This post discusses sensitive topics and may be triggering for some readers.
When people find out I’m a transgender woman, often their first question is either, “so does that mean you’re a man down there?” or “so….. what’s that like?”.
To the former I usually say “that’s none of your business”, to the latter, I’m often lost for words, not entirely sure how to answer such a vague question.
The truth is, what it’s like to be a trans woman in Australia can change drastically, depending on how you look, where you’re at in your journey, your income, where you live, who you live with and, sadly, even what colour your skin is.
Watch In His Shoes: Transitioning Into Jess. Post continues after video.
Despite how it might seem, based on a quick glance at any day’s usual headlines, our experiences aren’t represented very often in the press - either here or abroad. There are plenty of people writing about us, sure, but very few of us have the privilege to write about and share our own experiences, in our words.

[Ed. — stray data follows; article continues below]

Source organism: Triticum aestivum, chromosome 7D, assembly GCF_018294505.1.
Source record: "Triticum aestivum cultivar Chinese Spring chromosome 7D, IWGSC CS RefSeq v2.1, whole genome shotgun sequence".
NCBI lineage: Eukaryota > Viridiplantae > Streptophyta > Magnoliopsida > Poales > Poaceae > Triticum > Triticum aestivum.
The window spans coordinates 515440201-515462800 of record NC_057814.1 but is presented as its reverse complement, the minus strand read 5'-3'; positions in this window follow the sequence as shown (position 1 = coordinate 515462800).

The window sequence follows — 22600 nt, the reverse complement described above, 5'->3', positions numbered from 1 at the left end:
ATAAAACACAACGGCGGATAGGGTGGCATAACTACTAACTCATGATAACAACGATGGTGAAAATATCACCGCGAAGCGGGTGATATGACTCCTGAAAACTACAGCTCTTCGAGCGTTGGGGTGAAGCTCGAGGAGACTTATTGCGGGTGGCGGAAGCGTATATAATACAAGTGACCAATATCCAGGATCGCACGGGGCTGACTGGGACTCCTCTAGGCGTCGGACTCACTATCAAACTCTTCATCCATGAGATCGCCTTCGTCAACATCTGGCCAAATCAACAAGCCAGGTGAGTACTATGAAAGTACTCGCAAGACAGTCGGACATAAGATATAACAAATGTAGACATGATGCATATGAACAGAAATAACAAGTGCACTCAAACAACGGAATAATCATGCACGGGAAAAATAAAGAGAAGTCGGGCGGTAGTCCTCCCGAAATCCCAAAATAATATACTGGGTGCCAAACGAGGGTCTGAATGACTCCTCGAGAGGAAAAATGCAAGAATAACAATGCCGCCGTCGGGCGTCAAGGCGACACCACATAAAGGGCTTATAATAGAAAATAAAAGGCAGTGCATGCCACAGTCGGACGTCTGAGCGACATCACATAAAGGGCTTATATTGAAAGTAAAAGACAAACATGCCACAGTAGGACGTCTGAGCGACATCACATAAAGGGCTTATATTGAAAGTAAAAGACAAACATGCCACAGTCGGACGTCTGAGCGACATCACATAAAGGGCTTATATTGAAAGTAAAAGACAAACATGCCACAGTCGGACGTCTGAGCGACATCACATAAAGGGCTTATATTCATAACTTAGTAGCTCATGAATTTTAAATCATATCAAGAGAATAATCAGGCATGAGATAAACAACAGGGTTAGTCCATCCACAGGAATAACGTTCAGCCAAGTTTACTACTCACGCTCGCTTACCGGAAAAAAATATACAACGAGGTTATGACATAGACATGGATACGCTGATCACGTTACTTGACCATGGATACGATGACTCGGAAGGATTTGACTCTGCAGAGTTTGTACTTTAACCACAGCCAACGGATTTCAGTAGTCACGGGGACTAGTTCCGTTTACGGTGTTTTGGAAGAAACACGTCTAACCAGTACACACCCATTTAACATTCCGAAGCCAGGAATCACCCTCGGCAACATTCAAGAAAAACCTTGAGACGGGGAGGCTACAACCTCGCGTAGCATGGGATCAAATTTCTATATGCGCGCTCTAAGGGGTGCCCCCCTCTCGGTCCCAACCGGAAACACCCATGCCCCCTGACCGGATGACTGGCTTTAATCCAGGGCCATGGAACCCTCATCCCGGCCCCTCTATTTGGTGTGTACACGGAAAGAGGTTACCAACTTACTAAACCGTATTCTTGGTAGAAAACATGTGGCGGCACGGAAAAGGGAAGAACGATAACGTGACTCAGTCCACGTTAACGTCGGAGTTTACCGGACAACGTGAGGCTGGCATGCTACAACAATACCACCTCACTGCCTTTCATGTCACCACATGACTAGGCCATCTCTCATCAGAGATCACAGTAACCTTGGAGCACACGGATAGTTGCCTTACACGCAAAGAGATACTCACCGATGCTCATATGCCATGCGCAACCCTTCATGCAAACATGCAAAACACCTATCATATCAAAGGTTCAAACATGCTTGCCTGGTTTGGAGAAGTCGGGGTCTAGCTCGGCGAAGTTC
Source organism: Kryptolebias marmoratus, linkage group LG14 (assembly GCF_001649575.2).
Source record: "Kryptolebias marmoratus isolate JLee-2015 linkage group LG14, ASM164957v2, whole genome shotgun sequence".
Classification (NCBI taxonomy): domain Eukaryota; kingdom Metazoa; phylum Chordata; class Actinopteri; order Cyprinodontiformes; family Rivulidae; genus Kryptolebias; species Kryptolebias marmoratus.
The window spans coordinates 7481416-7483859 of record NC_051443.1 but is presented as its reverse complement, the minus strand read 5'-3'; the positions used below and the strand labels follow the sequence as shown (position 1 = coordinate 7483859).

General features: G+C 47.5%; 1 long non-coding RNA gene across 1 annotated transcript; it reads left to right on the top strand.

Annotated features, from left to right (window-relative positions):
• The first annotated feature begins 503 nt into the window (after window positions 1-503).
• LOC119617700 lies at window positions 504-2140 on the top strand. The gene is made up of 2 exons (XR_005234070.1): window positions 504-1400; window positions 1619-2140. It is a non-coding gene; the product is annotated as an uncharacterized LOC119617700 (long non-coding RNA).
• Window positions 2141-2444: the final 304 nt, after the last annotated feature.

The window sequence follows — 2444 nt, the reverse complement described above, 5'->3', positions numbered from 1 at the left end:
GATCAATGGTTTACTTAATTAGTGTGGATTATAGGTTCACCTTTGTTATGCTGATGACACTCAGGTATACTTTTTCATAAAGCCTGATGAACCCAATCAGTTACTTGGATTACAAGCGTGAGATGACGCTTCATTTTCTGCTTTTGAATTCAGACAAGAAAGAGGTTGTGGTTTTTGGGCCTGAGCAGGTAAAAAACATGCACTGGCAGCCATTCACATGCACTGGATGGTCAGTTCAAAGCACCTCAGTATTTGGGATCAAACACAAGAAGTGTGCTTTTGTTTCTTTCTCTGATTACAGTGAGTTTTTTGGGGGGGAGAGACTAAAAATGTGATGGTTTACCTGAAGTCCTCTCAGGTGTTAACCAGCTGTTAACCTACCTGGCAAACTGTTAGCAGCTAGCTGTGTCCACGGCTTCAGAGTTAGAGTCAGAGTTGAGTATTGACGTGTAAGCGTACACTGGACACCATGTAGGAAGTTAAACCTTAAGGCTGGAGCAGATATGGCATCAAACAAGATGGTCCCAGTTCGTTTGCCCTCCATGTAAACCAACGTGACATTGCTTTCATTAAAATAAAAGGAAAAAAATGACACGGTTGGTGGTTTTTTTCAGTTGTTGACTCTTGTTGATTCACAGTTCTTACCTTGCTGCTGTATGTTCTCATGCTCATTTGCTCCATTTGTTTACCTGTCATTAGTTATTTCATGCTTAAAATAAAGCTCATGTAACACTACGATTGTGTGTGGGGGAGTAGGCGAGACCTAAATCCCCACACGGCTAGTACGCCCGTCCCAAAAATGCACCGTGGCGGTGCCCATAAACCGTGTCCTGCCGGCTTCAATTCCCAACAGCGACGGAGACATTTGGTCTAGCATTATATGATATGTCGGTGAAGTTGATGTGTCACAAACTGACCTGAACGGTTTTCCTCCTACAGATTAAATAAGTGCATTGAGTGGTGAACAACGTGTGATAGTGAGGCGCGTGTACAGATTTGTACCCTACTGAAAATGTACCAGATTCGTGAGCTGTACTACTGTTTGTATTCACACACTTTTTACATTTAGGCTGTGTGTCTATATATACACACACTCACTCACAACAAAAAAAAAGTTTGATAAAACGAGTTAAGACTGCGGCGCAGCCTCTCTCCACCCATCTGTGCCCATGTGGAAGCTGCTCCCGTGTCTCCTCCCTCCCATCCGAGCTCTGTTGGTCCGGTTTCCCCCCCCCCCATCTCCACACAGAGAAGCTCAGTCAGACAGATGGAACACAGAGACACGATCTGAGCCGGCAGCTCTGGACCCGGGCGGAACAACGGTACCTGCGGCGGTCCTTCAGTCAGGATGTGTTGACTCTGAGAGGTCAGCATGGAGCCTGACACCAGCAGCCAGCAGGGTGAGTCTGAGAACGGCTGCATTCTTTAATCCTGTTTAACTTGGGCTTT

I can only speak for myself. I’m white, which already makes my experience as a trans woman radically different to many others. I was born into a moderately affluent household which meant I never struggled with poverty or homelessness and quite often (though not always), I pass, meaning people don’t always realise I’m trans until I tell them.
Even so, I would be doing myself and every single trans person in the country - the whole world for that matter - a disservice to pretend that it’s always easy to exist in the world as myself, even here, in one of the most liberal and tolerant countries in the world.
What might surprise some people, and what might especially surprise and possibly offend some people who don’t believe in the validity of trans people’s identities or lived experiences, is that many of the obstacles we, or at least I, have faced in society are the same as those faced by all women.